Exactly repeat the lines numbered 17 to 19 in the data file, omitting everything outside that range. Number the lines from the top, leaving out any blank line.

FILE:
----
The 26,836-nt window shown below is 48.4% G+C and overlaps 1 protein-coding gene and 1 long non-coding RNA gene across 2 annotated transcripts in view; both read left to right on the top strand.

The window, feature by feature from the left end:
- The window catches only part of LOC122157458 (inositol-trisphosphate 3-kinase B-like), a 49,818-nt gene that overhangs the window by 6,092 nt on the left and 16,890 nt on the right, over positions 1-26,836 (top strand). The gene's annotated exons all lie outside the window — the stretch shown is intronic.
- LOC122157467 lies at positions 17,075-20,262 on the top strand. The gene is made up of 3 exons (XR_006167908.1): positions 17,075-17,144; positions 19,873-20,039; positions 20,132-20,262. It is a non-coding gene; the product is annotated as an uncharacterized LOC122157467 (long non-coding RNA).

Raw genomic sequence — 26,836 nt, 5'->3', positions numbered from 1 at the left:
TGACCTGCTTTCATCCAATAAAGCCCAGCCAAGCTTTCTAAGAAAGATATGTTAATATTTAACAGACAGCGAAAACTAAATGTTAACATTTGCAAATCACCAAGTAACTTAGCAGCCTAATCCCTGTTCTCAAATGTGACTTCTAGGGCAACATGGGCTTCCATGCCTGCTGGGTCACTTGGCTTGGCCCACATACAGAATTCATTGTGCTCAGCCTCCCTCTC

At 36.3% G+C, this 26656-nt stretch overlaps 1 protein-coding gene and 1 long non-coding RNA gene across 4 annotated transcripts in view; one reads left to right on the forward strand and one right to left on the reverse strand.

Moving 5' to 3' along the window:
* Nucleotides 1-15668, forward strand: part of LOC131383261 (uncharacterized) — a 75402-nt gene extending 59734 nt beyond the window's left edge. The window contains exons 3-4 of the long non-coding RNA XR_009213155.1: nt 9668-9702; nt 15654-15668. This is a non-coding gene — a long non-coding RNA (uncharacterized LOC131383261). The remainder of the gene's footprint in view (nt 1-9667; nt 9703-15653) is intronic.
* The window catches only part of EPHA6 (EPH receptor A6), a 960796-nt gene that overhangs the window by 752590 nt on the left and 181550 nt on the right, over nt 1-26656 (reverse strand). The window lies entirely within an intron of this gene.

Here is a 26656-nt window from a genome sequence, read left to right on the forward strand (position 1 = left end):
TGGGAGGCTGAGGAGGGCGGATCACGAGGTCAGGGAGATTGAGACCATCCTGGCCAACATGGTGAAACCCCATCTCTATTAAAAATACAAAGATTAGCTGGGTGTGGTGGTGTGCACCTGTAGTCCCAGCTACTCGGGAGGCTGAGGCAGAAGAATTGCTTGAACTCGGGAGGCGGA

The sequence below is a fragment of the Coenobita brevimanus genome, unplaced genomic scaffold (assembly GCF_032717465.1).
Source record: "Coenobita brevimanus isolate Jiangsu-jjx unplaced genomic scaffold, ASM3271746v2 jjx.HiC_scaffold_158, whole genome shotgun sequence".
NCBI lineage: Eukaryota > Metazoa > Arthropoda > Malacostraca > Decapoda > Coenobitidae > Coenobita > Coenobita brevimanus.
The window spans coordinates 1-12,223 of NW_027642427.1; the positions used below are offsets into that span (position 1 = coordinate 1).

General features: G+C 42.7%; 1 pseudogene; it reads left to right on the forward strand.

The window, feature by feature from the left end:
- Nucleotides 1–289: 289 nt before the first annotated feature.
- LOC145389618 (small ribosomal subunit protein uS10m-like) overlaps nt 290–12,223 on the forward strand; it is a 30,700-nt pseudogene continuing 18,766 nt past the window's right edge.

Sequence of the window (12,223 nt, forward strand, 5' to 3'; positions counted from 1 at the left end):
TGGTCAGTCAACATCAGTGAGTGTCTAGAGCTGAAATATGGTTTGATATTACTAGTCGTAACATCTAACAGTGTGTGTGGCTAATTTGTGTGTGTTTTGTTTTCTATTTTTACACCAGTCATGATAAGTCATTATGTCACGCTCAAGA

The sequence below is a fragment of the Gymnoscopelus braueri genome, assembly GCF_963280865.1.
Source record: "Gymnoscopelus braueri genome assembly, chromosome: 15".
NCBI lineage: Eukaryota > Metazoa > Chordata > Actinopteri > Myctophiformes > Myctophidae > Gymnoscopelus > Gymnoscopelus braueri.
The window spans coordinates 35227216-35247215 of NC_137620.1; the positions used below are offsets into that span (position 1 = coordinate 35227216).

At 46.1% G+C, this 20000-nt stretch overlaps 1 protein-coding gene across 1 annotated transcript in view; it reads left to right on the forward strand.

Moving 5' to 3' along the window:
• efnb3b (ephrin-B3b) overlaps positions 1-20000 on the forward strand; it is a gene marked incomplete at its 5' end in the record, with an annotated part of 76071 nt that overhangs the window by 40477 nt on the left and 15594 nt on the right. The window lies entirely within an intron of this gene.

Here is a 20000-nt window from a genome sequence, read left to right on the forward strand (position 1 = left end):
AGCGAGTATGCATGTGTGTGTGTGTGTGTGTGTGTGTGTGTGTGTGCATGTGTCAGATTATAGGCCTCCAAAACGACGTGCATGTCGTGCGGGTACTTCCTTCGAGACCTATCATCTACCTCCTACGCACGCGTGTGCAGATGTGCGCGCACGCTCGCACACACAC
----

General features: G+C 42.7%; 1 pseudogene; it reads left to right on the forward strand.

The window, feature by feature from the left end:
- Nucleotides 1–289: 289 nt before the first annotated feature.